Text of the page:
Biden holds first call with Ukraine’s Zelensky as Russia tensions escalate


Biden holds first call with Ukraine’s Zelensky as Russia tensions escalate

Biden holds first call with Ukraine’s Zelensky as Russia tensions escalate

Joe Biden has spoken with the Ukrainian president for the first time as tensions between the country and Russia continue to rise.

Mr Biden and Volodymyr Zelensky spoke on Friday as US and Nato officials warned of a Russian military build-up near eastern Ukraine.

The US president’s call with his Ukrainian counterpart, who has asked for greater western support, came more than two months after he took office.

The White House said Mr Biden “affirmed the United States’ unwavering support for Ukraine’s sovereignty and territorial integrity in the face of Russia’s ongoing aggression”.

The call took place after British foreign minister Dominic Raab said that Britain was monitoring Russian military activity near Ukraine’s border.

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“I reaffirmed UK support for Ukraine’s sovereignty & territorial integrity in my call with [Ukrainian foreign minister Dmytro Kuleba] today,” Mr Raab said on Twitter.

“We are gravely concerned about Russian military activity which threatens Ukraine.”

Four Ukrainian soldiers were allegedly killed by Russian-backed separatists in eastern Ukraine earlier this week and the incident has led to fears that the long-simmering conflict could again be ignited.

“The Ukrainian side is very pleased with the call and sincerely believe President Biden prioritises restoring Ukraine’s territorial integrity and its western integration,” a source close to Mr Zelensky told Axios.

Antony Blinken, the US secretary of state, reiterated Washington’s support for Ukraine’s territorial integrity “in the face of Russia’s ongoing aggression”, in a statement on Wednesday.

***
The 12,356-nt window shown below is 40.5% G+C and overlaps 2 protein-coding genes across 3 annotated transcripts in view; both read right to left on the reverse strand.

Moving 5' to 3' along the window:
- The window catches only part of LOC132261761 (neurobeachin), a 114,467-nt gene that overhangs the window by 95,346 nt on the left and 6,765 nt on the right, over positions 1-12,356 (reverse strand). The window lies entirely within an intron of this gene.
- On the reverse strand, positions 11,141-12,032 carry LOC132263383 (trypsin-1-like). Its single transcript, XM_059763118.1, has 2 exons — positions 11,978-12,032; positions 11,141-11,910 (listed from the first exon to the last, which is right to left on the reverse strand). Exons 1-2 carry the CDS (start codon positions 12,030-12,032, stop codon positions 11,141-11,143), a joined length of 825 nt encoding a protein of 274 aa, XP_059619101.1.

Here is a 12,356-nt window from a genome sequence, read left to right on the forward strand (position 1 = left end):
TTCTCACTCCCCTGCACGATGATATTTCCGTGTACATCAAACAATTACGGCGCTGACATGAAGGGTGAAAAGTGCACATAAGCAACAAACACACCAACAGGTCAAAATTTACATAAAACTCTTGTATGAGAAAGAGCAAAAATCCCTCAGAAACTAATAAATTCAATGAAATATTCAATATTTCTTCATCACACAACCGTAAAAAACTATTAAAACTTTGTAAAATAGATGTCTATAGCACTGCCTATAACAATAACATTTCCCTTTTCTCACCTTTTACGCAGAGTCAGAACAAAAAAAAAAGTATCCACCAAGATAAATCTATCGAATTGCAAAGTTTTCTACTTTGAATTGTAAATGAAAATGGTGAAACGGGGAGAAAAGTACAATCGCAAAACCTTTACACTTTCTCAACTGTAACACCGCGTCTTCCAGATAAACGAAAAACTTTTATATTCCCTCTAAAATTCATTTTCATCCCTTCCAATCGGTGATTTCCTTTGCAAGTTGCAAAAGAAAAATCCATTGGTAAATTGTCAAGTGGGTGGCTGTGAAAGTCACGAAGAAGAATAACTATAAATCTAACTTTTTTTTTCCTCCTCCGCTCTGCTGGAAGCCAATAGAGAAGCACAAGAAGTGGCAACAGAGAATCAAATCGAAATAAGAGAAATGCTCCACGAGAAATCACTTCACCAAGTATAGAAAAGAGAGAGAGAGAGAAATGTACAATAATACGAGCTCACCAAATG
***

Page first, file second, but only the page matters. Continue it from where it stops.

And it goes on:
The Kremlin has said that it is concerned that Ukraine will be the one who initiates wider conflict in the region.

“We express concern over the growing tension and express concern that one way or another the Ukrainian side could take provocative actions that would lead to war. We really don’t want to see that,” said Kremlin spokesman Dmitry Peskov, according to Reuters.

“I mean a civil war, which there already was there,” he added when asked to clarify by reporters.

Russia annexed Ukraine’s Crimean Peninsula in 2014 and backed a separatist insurgency in eastern Ukraine, following the ouster of the smaller country’s former Moscow-friendly president after months of protests.

It led the US and EU to impose swingeing sanctions on Moscow.

Joint chiefs chairman General Mark Milley, defence secretary Lloyd Austin and White House national security advisor Jake Sullivan have also held phone calls with their Ukrainian counterparts, according to Politico.


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